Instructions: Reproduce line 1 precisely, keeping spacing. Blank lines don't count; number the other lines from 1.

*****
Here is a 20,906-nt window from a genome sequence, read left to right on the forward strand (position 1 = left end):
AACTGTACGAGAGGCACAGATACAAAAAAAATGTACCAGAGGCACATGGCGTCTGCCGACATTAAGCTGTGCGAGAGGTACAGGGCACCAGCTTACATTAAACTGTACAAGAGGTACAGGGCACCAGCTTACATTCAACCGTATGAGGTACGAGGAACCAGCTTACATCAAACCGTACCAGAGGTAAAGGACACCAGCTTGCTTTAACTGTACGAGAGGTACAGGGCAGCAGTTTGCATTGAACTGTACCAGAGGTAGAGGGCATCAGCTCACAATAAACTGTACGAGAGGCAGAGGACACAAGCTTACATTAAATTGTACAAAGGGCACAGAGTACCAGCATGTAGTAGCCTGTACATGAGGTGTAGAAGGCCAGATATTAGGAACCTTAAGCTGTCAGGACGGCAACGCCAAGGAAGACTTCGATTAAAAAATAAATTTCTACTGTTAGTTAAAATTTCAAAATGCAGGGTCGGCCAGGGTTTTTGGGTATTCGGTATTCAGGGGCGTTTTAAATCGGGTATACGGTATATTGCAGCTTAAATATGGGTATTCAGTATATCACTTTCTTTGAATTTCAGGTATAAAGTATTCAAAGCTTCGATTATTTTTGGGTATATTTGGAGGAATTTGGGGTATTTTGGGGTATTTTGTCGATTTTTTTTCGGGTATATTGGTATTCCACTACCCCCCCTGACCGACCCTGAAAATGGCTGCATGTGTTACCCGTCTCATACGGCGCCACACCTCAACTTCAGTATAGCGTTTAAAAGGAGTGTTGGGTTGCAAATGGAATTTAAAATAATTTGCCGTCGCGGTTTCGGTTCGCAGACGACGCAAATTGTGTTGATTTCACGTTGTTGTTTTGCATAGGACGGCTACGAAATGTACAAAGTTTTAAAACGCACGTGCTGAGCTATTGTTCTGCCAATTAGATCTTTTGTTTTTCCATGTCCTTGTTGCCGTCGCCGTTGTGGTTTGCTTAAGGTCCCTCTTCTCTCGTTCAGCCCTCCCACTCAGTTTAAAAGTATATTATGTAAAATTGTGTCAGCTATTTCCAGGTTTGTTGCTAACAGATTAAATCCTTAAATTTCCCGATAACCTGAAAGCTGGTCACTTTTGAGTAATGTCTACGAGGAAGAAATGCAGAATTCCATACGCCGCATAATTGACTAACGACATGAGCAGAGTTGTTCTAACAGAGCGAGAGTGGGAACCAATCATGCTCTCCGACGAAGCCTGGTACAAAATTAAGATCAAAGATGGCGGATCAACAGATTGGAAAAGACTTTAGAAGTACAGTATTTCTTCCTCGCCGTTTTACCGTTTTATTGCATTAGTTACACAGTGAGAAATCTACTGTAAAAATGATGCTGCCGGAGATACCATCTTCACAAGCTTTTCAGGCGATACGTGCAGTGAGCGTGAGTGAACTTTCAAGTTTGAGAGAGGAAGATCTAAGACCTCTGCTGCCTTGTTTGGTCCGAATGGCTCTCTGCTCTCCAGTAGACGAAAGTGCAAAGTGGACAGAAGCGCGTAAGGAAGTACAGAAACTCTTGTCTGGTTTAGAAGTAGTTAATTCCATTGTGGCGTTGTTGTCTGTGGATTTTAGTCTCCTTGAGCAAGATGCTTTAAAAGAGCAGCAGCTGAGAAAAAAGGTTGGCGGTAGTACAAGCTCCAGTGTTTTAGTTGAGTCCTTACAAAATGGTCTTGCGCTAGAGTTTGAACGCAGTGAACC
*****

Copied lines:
Here is a 20,906-nt window from a genome sequence, read left to right on the forward strand (position 1 = left end):